Years in Girl Scouting: 3 years
Roles in Girl Scouting: Camp staff
I am a proud lesbian. I think I’ve always known I wasn’t straight, but when I got to high school, I was like, “...Well, I’m obviously not into guys, so let’s try out girls.”
Molly was my first girlfriend. We played soccer together. She was an upperclassman. We became best friends and eventually both realized, “I don’t think other people do this kind of stuff. We might be gay.” We figured it out from there and started dating. She was my high school sweetheart -- we dated for two and a half years.
My coming out wasn’t formal at all. Coming out to my mom involved her telling me that I was gay. My mom asked me, “Is Molly coming with you today? Isn’t she your girlfriend?” When my friends found out I was dating a girl, they said, “Ok. That’s nothing new to us.” It was pretty nice. Half of my family isn’t ok with me being gay...and we don’t talk.
When my parents got divorced, my mom began a relationship with a very religious man. My mother had grown up not knowing anything other than her straight, white, Christian, conservative background. She then worked for a boss who was a lesbian. This was helpful for me, because by the time I came around, my mom was very comfortable with people not being straight. (Really, people are only uncomfortable with gayness because they don’t understand it.)
When my mom married my stepdad and he tried to make my orientation an issue by saying I “needed help”, my mom said, “No, she’s fine the way she is. If you ever bring it up again, we’re done.” My stepdad is now a pastor at a Methodist Church. He’s made snide offhand comments about federal same-sex marriage equality. I do know that if I ever were to marry a woman, he wouldn’t come to the wedding because of his beliefs.
When I was 18, my cousin took me to my first gay bar: the Stonewall in Allentown, Pennsylvania. It was awesome. That’s where I met my girlfriend, G., who brought me into Girl Scouting.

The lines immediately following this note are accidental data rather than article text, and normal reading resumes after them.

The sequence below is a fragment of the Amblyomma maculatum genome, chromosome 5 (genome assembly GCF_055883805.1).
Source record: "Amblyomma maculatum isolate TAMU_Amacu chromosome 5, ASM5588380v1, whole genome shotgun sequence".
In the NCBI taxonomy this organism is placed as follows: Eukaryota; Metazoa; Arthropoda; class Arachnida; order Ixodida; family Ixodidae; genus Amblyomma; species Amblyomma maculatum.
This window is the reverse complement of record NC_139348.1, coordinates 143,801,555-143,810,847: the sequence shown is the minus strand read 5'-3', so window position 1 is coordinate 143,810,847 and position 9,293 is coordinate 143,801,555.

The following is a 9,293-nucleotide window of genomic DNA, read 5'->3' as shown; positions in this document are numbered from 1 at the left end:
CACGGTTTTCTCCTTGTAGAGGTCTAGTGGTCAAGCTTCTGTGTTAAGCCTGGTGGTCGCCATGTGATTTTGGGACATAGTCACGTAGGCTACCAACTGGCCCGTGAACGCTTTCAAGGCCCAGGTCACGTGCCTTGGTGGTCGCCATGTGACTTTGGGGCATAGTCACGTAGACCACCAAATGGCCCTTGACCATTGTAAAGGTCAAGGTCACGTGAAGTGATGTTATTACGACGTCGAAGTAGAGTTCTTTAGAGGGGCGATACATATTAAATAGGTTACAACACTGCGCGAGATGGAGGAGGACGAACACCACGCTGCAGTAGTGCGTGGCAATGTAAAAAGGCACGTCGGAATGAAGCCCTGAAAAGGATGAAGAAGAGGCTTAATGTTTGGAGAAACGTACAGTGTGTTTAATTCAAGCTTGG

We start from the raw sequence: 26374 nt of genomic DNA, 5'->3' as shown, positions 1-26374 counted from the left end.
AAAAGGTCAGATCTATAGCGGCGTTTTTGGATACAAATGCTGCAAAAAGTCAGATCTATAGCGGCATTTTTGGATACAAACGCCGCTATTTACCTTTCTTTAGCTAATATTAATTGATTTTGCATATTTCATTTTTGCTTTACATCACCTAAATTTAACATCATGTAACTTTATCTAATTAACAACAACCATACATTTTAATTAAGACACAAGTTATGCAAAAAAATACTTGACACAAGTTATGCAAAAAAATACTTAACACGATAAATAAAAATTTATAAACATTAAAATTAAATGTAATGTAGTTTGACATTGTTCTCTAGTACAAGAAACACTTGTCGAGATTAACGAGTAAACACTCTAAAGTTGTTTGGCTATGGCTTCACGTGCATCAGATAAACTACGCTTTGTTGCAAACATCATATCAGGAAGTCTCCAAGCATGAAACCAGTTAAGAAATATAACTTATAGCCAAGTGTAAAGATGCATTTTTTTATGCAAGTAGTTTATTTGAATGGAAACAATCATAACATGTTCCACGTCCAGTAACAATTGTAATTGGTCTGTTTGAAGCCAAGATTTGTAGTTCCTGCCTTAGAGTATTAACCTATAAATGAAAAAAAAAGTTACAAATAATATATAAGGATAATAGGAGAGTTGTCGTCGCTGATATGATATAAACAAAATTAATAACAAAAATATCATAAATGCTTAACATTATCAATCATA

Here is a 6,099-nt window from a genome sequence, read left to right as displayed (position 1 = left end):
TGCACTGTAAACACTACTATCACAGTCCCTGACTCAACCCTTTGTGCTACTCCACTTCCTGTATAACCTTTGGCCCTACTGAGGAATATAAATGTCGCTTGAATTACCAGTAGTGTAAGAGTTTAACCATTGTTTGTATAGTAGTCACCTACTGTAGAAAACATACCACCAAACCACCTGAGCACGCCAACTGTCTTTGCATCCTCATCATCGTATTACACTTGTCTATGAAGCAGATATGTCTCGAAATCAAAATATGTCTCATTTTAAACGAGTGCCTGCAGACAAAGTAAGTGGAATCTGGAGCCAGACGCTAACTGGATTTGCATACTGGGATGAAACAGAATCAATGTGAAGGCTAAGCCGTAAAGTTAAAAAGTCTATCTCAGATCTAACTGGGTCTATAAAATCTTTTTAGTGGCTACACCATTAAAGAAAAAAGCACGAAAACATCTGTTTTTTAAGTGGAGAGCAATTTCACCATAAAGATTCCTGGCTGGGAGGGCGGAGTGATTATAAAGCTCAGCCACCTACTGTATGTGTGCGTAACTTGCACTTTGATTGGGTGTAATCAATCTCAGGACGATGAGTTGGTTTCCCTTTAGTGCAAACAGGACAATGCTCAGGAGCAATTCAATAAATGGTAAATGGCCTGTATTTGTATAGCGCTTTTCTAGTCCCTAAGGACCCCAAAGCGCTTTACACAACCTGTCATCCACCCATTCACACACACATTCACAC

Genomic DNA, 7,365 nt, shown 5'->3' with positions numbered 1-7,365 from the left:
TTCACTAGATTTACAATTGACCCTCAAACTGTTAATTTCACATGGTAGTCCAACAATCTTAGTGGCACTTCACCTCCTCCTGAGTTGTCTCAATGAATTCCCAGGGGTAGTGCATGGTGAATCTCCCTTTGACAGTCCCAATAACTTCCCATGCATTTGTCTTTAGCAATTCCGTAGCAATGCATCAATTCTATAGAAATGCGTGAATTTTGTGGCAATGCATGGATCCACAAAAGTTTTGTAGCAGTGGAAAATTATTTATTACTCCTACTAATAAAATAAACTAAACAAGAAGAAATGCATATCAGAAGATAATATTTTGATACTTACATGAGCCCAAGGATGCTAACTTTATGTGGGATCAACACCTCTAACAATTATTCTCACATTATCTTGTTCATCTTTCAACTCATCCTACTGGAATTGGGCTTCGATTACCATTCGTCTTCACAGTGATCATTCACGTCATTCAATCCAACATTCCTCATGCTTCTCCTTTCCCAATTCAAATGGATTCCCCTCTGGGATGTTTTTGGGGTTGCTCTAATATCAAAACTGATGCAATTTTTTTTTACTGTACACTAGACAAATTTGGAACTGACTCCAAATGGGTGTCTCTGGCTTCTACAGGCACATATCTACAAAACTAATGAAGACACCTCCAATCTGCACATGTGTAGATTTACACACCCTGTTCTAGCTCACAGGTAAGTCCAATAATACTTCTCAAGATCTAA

I had just finished my first year of college and I had no idea what I was going to do for the summer. G. convinced me to apply to work at Girl Scout summer camp. After the first week, I knew I wanted to do camp every summer for the rest of my life.
At camp, all children are accepted and no one is left out: the weird kids, the jocks, the geeky anime kids. The kids dress in ridiculous outfits and the counselors are even more ridiculous. At Girl Scout camp, kids learn about diversity, different cultures, and different religions. There is no judgment.
The people that you work with at Girl Scout camp -- gay or straight -- are all there for the same reason: the campers. That common denominator made me more comfortable being out. You get judged for your tan lines, not your sexual orientation.
“Sexuality” is so big. I didn’t realize how big it was until I went to camp. I didn’t know there were so many ways to identify yourself. I had thought there was just “straight or gay.” All I knew about myself before I went to camp was that I was into girls. I was ignorant. I then met so many different types of queer people and it opened up my eyes. I also learned more about the political side of LGBTQ issues -- what’s actually going on in the world. It’s pretty cool that camp afforded that.
I met my current girlfriend, C., at a Girl Scout camp on the other side of the country. I flew to California and met her my first night there. We couldn’t stop talking to each other. When you spend 24 hours a day together, 7 days a week...you get to know someone really well. You’re not getting someone who is dressed up or putting on a facade; you’re getting the “down and dirty, this is really me” version of someone. We’re still together and I plan to continue to be with her for a very long time. I’m going to London to see her this Halloween and again this Christmas, and I hope to be at a university 30 minutes away from her for the spring semester.
The kids really do make camp incredible and Girl Scouts does such a great job empowering girls. Immediately after my first summer at camp, I changed my major from athletic training to education because I wanted to continue to work with kids. If it weren’t for Girl Scouts, I wouldn’t be as happy as I am and I wouldn’t be doing what I love. Girl Scout camp has made me a better person. I’m glad I found my place.